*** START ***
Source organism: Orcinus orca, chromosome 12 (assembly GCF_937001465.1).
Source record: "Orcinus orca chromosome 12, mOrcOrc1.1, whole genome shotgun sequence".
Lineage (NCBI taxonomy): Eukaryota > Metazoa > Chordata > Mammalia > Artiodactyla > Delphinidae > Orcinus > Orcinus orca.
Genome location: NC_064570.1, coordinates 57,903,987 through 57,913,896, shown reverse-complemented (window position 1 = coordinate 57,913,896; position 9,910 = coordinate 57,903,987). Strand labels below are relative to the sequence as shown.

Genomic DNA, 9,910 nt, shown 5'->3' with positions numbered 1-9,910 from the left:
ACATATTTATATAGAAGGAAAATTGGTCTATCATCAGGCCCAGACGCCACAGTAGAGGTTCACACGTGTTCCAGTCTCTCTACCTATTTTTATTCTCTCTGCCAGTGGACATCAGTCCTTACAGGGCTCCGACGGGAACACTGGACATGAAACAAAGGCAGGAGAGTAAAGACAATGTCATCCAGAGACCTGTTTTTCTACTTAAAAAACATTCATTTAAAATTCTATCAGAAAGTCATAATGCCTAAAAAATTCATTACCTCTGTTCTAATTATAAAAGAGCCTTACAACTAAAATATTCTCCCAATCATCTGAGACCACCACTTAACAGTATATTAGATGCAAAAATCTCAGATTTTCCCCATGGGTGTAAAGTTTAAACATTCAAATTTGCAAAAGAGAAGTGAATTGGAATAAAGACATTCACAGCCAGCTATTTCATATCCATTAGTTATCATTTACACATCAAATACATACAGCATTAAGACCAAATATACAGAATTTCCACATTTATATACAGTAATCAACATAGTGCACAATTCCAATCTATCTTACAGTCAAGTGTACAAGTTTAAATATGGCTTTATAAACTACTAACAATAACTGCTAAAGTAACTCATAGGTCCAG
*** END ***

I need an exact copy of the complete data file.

Source organism: Orcinus orca, chromosome 12 (assembly GCF_937001465.1).
Source record: "Orcinus orca chromosome 12, mOrcOrc1.1, whole genome shotgun sequence".
Lineage (NCBI taxonomy): Eukaryota > Metazoa > Chordata > Mammalia > Artiodactyla > Delphinidae > Orcinus > Orcinus orca.
Genome location: NC_064570.1, coordinates 57,903,987 through 57,913,896, shown reverse-complemented (window position 1 = coordinate 57,913,896; position 9,910 = coordinate 57,903,987). Strand labels below are relative to the sequence as shown.

Genomic DNA, 9,910 nt, shown 5'->3' with positions numbered 1-9,910 from the left:
ACATATTTATATAGAAGGAAAATTGGTCTATCATCAGGCCCAGACGCCACAGTAGAGGTTCACACGTGTTCCAGTCTCTCTACCTATTTTTATTCTCTCTGCCAGTGGACATCAGTCCTTACAGGGCTCCGACGGGAACACTGGACATGAAACAAAGGCAGGAGAGTAAAGACAATGTCATCCAGAGACCTGTTTTTCTACTTAAAAAACATTCATTTAAAATTCTATCAGAAAGTCATAATGCCTAAAAAATTCATTACCTCTGTTCTAATTATAAAAGAGCCTTACAACTAAAATATTCTCCCAATCATCTGAGACCACCACTTAACAGTATATTAGATGCAAAAATCTCAGATTTTCCCCATGGGTGTAAAGTTTAAACATTCAAATTTGCAAAAGAGAAGTGAATTGGAATAAAGACATTCACAGCCAGCTATTTCATATCCATTAGTTATCATTTACACATCAAATACATACAGCATTAAGACCAAATATACAGAATTTCCACATTTATATACAGTAATCAACATAGTGCACAATTCCAATCTATCTTACAGTCAAGTGTACAAGTTTAAATATGGCTTTATAAACTACTAACAATAACTGCTAAAGTAACTCATAGGTCCAG